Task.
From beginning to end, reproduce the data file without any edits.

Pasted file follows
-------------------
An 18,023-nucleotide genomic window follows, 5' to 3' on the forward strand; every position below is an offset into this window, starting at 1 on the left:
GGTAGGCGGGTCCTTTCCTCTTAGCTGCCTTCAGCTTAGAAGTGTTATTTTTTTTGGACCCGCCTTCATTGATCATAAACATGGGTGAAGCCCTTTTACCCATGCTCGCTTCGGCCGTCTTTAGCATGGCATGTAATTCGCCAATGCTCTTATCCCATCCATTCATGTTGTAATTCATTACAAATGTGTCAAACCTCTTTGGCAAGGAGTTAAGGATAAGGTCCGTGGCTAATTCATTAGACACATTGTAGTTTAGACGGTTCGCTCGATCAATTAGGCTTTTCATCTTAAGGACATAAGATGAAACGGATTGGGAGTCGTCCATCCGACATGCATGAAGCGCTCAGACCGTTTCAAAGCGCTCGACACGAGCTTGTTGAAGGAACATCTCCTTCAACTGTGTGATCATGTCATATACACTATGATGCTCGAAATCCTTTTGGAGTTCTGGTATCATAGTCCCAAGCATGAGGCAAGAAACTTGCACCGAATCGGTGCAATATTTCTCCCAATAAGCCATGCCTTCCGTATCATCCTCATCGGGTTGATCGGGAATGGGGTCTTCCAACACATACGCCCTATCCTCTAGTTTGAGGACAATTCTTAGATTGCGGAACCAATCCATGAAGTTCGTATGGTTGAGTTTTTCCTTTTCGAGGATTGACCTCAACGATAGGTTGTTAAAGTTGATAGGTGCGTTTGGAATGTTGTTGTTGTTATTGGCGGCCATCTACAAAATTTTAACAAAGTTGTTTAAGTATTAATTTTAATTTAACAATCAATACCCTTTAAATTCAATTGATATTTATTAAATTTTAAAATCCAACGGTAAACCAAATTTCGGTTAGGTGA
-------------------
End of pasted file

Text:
An 18,023-nucleotide genomic window follows, 5' to 3' on the forward strand; every position below is an offset into this window, starting at 1 on the left:
GGTAGGCGGGTCCTTTCCTCTTAGCTGCCTTCAGCTTAGAAGTGTTATTTTTTTTGGACCCGCCTTCATTGATCATAAACATGGGTGAAGCCCTTTTACCCATGCTCGCTTCGGCCGTCTTTAGCATGGCATGTAATTCGCCAATGCTCTTATCCCATCCATTCATGTTGTAATTCATTACAAATGTGTCAAACCTCTTTGGCAAGGAGTTAAGGATAAGGTCCGTGGCTAATTCATTAGACACATTGTAGTTTAGACGGTTCGCTCGATCAATTAGGCTTTTCATCTTAAGGACATAAGATGAAACGGATTGGGAGTCGTCCATCCGACATGCATGAAGCGCTCAGACCGTTTCAAAGCGCTCGACACGAGCTTGTTGAAGGAACATCTCCTTCAACTGTGTGATCATGTCATATACACTATGATGCTCGAAATCCTTTTGGAGTTCTGGTATCATAGTCCCAAGCATGAGGCAAGAAACTTGCACCGAATCGGTGCAATATTTCTCCCAATAAGCCATGCCTTCCGTATCATCCTCATCGGGTTGATCGGGAATGGGGTCTTCCAACACATACGCCCTATCCTCTAGTTTGAGGACAATTCTTAGATTGCGGAACCAATCCATGAAGTTCGTATGGTTGAGTTTTTCCTTTTCGAGGATTGACCTCAACGATAGGTTGTTAAAGTTGATAGGTGCGTTTGGAATGTTGTTGTTGTTATTGGCGGCCATCTACAAAATTTTAACAAAGTTGTTTAAGTATTAATTTTAATTTAACAATCAATACCCTTTAAATTCAATTGATATTTATTAAATTTTAAAATCCAACGGTAAACCAAATTTCGGTTAGGTGA